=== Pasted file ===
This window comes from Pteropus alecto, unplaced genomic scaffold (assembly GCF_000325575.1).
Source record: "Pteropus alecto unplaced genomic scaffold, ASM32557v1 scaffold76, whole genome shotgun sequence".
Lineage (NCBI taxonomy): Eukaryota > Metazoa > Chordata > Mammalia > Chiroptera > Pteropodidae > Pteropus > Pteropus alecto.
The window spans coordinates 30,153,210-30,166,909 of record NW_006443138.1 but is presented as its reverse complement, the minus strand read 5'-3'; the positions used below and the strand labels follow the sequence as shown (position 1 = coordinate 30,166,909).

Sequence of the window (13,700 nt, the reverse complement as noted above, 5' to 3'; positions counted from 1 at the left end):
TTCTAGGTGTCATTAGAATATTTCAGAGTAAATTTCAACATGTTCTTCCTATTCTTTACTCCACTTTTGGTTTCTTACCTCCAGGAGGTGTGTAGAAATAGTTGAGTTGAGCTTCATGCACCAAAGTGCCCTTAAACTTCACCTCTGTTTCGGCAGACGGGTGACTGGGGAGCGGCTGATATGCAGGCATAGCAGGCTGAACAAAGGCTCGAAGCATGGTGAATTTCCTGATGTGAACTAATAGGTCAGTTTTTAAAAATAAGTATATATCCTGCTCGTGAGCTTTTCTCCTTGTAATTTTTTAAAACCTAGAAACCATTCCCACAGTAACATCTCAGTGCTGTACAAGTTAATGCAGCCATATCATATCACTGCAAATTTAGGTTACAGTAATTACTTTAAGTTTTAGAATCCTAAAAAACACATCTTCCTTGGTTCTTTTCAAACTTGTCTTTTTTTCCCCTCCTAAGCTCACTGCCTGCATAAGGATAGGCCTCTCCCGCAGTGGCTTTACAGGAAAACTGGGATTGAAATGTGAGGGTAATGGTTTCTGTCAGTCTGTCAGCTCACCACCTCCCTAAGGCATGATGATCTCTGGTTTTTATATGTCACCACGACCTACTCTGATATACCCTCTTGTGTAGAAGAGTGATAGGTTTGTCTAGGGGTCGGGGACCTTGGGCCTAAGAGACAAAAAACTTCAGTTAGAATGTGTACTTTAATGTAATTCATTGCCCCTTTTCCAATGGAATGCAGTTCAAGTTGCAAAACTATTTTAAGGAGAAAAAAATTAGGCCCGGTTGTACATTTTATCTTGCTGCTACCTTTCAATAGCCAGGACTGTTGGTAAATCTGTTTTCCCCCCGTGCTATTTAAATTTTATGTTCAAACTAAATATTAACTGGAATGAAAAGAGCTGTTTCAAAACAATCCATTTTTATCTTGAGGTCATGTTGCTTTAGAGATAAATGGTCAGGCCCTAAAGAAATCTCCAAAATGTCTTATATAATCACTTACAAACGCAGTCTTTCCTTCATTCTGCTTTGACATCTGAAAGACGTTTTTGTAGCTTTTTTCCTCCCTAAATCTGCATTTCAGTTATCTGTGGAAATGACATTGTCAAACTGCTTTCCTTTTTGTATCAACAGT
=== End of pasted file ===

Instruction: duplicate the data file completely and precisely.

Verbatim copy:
This window comes from Pteropus alecto, unplaced genomic scaffold (assembly GCF_000325575.1).
Source record: "Pteropus alecto unplaced genomic scaffold, ASM32557v1 scaffold76, whole genome shotgun sequence".
Lineage (NCBI taxonomy): Eukaryota > Metazoa > Chordata > Mammalia > Chiroptera > Pteropodidae > Pteropus > Pteropus alecto.
The window spans coordinates 30,153,210-30,166,909 of record NW_006443138.1 but is presented as its reverse complement, the minus strand read 5'-3'; the positions used below and the strand labels follow the sequence as shown (position 1 = coordinate 30,166,909).

Sequence of the window (13,700 nt, the reverse complement as noted above, 5' to 3'; positions counted from 1 at the left end):
TTCTAGGTGTCATTAGAATATTTCAGAGTAAATTTCAACATGTTCTTCCTATTCTTTACTCCACTTTTGGTTTCTTACCTCCAGGAGGTGTGTAGAAATAGTTGAGTTGAGCTTCATGCACCAAAGTGCCCTTAAACTTCACCTCTGTTTCGGCAGACGGGTGACTGGGGAGCGGCTGATATGCAGGCATAGCAGGCTGAACAAAGGCTCGAAGCATGGTGAATTTCCTGATGTGAACTAATAGGTCAGTTTTTAAAAATAAGTATATATCCTGCTCGTGAGCTTTTCTCCTTGTAATTTTTTAAAACCTAGAAACCATTCCCACAGTAACATCTCAGTGCTGTACAAGTTAATGCAGCCATATCATATCACTGCAAATTTAGGTTACAGTAATTACTTTAAGTTTTAGAATCCTAAAAAACACATCTTCCTTGGTTCTTTTCAAACTTGTCTTTTTTTCCCCTCCTAAGCTCACTGCCTGCATAAGGATAGGCCTCTCCCGCAGTGGCTTTACAGGAAAACTGGGATTGAAATGTGAGGGTAATGGTTTCTGTCAGTCTGTCAGCTCACCACCTCCCTAAGGCATGATGATCTCTGGTTTTTATATGTCACCACGACCTACTCTGATATACCCTCTTGTGTAGAAGAGTGATAGGTTTGTCTAGGGGTCGGGGACCTTGGGCCTAAGAGACAAAAAACTTCAGTTAGAATGTGTACTTTAATGTAATTCATTGCCCCTTTTCCAATGGAATGCAGTTCAAGTTGCAAAACTATTTTAAGGAGAAAAAAATTAGGCCCGGTTGTACATTTTATCTTGCTGCTACCTTTCAATAGCCAGGACTGTTGGTAAATCTGTTTTCCCCCCGTGCTATTTAAATTTTATGTTCAAACTAAATATTAACTGGAATGAAAAGAGCTGTTTCAAAACAATCCATTTTTATCTTGAGGTCATGTTGCTTTAGAGATAAATGGTCAGGCCCTAAAGAAATCTCCAAAATGTCTTATATAATCACTTACAAACGCAGTCTTTCCTTCATTCTGCTTTGACATCTGAAAGACGTTTTTGTAGCTTTTTTCCTCCCTAAATCTGCATTTCAGTTATCTGTGGAAATGACATTGTCAAACTGCTTTCCTTTTTGTATCAACAGT